The Recommendation suggests negotiating directives under which the ECJ would rule on preliminary questions asked by the UPLS court structure on the interpretation of EC law and on the validity and interpretation of acts of Community institutions. Moreover, the Commission would ensure that the rules of the draft Agreement are consistent with the creation of a Community patent.

As a next step the ECJ will be asked for an opinion on the compatibility of the draft agreement with the EC Treaty in accordance with Article 300 (6) EC. In parallel, outstanding issues concerning other components of the patent reform package such as the Regulation on the Community patent and the relationship between the EU and the EPO will likewise have to be addressed.


The current fragmentation of the patent system in Europe and in particular the lack of a unitary title and the absence of a unified patent litigation system renders access to the patent system complex and costly and hampers effective enforcement of patents, especially for SMEs.

Innovators wishing to protect their invention in various Member States of the Community can currently achieve this protection through separate national patents or through a European patent. European patents are granted by the European Patent Office (EPO) established by the EPC and which has currently 35 contracting parties. Besides the EU Member States these include amongst others Switzerland, Croatia, Iceland, Liechtenstein and Norway.

This system entails multi-forum litigation since companies may have to litigate in parallel in all countries where the patent is validated. Stakeholders have repeatedly reported that this involves considerable cost, complexity and legal insecurity resulting from the risk of contradicting court decisions in different Member States. Moreover, stakeholders have regularly claimed that the current litigation system leads to legal insecurity, in particular as regards patent issues with a cross-border dimension. At present patent litigation is unnecessarily costly and risky for all parties involved. The risks associated with patent litigation together with the lack of a unitary title hamper in particular access to the patent system for SMEs and individual inventors and are a draw-back for European innovation and competitiveness.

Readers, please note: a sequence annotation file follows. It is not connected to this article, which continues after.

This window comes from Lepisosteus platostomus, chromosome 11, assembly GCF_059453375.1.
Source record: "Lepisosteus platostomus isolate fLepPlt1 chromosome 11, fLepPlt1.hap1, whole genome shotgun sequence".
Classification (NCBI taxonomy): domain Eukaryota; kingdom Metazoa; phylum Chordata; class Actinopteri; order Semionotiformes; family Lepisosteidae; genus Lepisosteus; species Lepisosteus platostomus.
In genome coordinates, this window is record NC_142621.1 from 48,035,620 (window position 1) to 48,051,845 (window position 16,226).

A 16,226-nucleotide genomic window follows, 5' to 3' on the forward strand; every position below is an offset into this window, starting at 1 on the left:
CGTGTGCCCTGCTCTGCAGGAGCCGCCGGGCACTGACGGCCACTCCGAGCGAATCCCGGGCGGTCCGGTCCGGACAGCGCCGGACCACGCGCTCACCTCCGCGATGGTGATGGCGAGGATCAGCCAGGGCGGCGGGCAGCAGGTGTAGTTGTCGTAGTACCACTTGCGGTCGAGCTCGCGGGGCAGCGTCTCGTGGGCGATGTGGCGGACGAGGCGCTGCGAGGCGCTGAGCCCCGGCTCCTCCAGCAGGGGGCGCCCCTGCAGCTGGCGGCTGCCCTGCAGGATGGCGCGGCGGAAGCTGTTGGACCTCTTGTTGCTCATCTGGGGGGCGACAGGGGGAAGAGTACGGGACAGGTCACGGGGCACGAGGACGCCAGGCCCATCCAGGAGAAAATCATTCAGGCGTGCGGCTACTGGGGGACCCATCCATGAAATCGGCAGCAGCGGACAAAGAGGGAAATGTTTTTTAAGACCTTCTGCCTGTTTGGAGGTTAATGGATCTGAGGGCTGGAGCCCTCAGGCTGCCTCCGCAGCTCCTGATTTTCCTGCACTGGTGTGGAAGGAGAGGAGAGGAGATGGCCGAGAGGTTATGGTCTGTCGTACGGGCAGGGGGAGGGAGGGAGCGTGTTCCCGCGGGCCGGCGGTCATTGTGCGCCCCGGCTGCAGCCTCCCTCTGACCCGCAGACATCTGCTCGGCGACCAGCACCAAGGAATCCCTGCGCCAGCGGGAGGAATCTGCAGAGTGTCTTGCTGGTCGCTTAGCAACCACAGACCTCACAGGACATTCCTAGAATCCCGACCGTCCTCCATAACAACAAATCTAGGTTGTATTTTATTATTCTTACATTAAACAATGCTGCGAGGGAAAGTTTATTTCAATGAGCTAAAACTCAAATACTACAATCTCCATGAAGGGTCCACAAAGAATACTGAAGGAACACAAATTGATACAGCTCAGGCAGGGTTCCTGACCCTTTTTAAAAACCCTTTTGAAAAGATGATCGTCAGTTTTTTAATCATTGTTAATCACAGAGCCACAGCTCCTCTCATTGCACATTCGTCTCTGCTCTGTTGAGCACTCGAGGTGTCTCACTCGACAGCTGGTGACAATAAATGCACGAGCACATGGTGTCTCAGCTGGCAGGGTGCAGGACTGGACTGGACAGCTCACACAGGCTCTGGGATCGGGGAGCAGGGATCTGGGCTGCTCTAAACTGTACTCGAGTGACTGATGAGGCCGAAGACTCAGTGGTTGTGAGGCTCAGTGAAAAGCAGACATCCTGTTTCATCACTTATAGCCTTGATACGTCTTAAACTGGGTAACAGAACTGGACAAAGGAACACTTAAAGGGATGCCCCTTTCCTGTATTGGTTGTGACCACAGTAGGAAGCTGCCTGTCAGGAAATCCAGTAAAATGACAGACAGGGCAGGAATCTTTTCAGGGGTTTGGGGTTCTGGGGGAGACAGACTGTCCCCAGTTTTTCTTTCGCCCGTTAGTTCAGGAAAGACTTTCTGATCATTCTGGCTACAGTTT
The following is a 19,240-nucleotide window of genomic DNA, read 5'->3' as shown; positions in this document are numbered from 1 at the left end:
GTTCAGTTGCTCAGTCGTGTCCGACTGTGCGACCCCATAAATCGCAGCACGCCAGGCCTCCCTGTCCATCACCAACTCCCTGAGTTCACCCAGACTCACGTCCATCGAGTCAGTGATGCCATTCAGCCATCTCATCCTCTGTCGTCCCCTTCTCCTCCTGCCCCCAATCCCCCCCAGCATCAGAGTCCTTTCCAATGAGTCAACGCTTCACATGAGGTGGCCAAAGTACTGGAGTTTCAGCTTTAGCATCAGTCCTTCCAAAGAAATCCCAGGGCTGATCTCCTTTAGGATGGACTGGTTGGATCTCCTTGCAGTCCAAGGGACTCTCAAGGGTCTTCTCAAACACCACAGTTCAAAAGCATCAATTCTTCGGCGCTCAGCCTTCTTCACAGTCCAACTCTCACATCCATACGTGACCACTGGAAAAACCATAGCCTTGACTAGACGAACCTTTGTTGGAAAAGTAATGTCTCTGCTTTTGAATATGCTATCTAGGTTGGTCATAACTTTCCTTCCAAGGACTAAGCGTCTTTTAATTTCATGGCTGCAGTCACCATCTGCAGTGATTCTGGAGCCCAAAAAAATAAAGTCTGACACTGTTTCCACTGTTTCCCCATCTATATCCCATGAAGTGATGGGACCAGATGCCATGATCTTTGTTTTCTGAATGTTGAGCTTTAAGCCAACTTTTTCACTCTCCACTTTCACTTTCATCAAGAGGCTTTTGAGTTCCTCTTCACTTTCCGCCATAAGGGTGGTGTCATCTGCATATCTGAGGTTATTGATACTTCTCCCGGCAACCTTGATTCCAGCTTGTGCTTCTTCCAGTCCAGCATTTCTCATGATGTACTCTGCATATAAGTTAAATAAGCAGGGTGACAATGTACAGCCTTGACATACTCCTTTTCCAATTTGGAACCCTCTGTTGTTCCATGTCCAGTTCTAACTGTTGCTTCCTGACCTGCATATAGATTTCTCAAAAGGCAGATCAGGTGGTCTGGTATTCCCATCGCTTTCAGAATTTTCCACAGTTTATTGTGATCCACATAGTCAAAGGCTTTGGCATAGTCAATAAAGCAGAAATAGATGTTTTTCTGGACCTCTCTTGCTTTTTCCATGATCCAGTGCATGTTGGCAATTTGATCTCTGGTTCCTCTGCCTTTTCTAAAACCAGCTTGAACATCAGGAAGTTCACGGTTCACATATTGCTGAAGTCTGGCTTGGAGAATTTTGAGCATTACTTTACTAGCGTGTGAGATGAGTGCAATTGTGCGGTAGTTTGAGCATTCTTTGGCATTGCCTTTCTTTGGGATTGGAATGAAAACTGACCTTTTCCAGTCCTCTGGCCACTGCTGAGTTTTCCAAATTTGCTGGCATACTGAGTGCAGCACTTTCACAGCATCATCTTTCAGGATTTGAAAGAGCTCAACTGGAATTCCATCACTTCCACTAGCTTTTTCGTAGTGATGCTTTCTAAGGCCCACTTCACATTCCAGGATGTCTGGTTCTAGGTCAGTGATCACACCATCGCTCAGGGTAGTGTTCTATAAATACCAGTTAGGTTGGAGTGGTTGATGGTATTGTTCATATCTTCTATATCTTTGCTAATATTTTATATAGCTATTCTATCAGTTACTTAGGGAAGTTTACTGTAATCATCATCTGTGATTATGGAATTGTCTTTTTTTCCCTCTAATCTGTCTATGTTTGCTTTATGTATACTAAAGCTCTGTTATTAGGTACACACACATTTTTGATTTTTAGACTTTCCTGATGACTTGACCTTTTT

A recent economic cost-benefit analysis (Harhoff, 2009) came to the conclusion that there would be substantial financial and other benefits for litigants and the overall European economy by avoiding duplication of patent infringement and revocation actions. It is predicted that by 2013 the creation of the UPLS would result in total private cost savings between 148 and 289 million euro per annum. Moreover the UPLS would reduce legal uncertainty. Finally, by providing fast and low-cost revocation proceedings it would increase patent quality and tackle potential patent abuses.

The Recommendation is available at: